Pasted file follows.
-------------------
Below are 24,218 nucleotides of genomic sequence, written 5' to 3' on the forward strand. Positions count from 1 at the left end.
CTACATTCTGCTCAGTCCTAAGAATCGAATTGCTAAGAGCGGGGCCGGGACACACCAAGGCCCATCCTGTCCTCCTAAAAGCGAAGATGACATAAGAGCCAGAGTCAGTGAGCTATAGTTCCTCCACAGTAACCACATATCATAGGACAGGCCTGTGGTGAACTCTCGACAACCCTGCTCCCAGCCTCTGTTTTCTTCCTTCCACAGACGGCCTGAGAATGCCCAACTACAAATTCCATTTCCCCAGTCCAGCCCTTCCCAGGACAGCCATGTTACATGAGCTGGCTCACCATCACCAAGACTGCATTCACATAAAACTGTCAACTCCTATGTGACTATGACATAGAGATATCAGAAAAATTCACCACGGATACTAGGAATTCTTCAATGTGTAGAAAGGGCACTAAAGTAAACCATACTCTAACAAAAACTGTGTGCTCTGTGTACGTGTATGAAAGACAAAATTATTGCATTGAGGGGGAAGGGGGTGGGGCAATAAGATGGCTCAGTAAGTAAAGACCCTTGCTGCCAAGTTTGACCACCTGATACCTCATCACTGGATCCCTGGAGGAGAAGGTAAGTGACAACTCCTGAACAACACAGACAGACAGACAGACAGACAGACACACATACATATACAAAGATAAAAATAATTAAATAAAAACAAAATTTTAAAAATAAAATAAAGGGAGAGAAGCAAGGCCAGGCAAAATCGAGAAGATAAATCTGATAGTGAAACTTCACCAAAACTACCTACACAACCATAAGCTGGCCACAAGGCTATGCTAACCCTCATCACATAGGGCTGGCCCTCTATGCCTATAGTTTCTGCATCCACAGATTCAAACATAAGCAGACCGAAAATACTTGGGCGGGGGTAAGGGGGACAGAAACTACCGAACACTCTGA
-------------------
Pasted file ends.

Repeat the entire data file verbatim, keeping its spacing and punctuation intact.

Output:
Below are 24,218 nucleotides of genomic sequence, written 5' to 3' on the forward strand. Positions count from 1 at the left end.
CTACATTCTGCTCAGTCCTAAGAATCGAATTGCTAAGAGCGGGGCCGGGACACACCAAGGCCCATCCTGTCCTCCTAAAAGCGAAGATGACATAAGAGCCAGAGTCAGTGAGCTATAGTTCCTCCACAGTAACCACATATCATAGGACAGGCCTGTGGTGAACTCTCGACAACCCTGCTCCCAGCCTCTGTTTTCTTCCTTCCACAGACGGCCTGAGAATGCCCAACTACAAATTCCATTTCCCCAGTCCAGCCCTTCCCAGGACAGCCATGTTACATGAGCTGGCTCACCATCACCAAGACTGCATTCACATAAAACTGTCAACTCCTATGTGACTATGACATAGAGATATCAGAAAAATTCACCACGGATACTAGGAATTCTTCAATGTGTAGAAAGGGCACTAAAGTAAACCATACTCTAACAAAAACTGTGTGCTCTGTGTACGTGTATGAAAGACAAAATTATTGCATTGAGGGGGAAGGGGGTGGGGCAATAAGATGGCTCAGTAAGTAAAGACCCTTGCTGCCAAGTTTGACCACCTGATACCTCATCACTGGATCCCTGGAGGAGAAGGTAAGTGACAACTCCTGAACAACACAGACAGACAGACAGACAGACAGACACACATACATATACAAAGATAAAAATAATTAAATAAAAACAAAATTTTAAAAATAAAATAAAGGGAGAGAAGCAAGGCCAGGCAAAATCGAGAAGATAAATCTGATAGTGAAACTTCACCAAAACTACCTACACAACCATAAGCTGGCCACAAGGCTATGCTAACCCTCATCACATAGGGCTGGCCCTCTATGCCTATAGTTTCTGCATCCACAGATTCAAACATAAGCAGACCGAAAATACTTGGGCGGGGGTAAGGGGGACAGAAACTACCGAACACTCTGA